Zibby Owens: Lara Prescott is the author of The Secrets We Kept, an instant New York Times best seller and a Hello Sunshine Reese Witherspoon Book Club Pick. The Secrets We Kept is Lara’s debut novel and will be translated into over thirty languages and adapted for TV by The Ink Factory and Marc Platt Productions. Lara received her MFA from the Michener Center for Writers at the University of Texas. She studied political science at American University in Washington, DC and international development in Namibia and South Africa. Prior to writing fiction, Lara worked as a political campaign consultant. Lara’s writing has appeared in The Southern Review, The Hudson Review, Crazyhorse, and more. She currently lives in Austin, Texas, with her husband, son, cats, and dog.

Welcome, Lara. Thanks so much for coming on “Moms Don’t Have Time to Read Books.”

Lara Prescott: Thanks so much for having me. It’s great to be here.

Zibby: The Secrets We Kept, by the way, I read this on my iPad. I kept taking all these screenshots of quotes. My husband was sleeping next to me. This is a few days ago when I was finishing it. Every so often I’d be like, . He’d shoot up in bed. I’m like, “It’s another really good quote.” There was lots to commemorate or whatever the word is. I know this was an instant best seller and everybody probably knows what it’s about, but would you mind just giving a quick summary for the people who might have not heard of your book?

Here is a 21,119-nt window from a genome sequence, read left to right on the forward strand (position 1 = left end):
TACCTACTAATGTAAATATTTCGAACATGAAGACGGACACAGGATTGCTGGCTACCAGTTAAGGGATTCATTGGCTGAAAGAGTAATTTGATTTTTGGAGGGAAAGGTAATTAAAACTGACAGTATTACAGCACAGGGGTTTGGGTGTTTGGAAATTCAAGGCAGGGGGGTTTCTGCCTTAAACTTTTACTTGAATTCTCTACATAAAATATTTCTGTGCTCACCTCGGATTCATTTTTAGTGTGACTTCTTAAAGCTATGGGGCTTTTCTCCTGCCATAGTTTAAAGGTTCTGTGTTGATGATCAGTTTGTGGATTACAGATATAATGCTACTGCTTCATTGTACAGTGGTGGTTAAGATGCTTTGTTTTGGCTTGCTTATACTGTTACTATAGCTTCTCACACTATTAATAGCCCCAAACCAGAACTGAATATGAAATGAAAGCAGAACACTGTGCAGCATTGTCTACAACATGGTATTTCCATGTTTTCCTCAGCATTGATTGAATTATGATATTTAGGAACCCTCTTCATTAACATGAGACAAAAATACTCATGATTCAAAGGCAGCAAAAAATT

Lara: The Secrets We Kept is a work of historical fiction. It’s based on the true story behind Boris Pasternak’s Doctor Zhivago and how it was used as a weapon during the Cold War. My book really focuses on women behind the story, so a group of CIA secretaries and Boris Pasternak’s real-life mistress and muse, Olga Ivinskaya.

Zibby: I saw on your website, you were actually named for Lara in the book?

Lara: I was. My mom’s favorite film is the 1965 adaption of Doctor Zhivago. It’s also one of her favorite books. She always reminds me to tell people that because she’s like, “I loved the book first.” I was named Lara after Boris Pasternak’s heroine in Doctor Zhivago. It was this kind of name that I hated growing up with because everyone would always pronounce it wrong. We had a Larra who was a couple years older than me in school, so all the teachers called me Laura instead of Lara. I was like, “Mom, couldn’t you have just put a U in my name?” She’s like, “No, that’s different.” It wasn’t until my adult years that I started actually correcting people and saying, “No, my name is Lara. This is how you pronounce it.” Now my mom thinks it’s her fate that led me to write this book in the first place.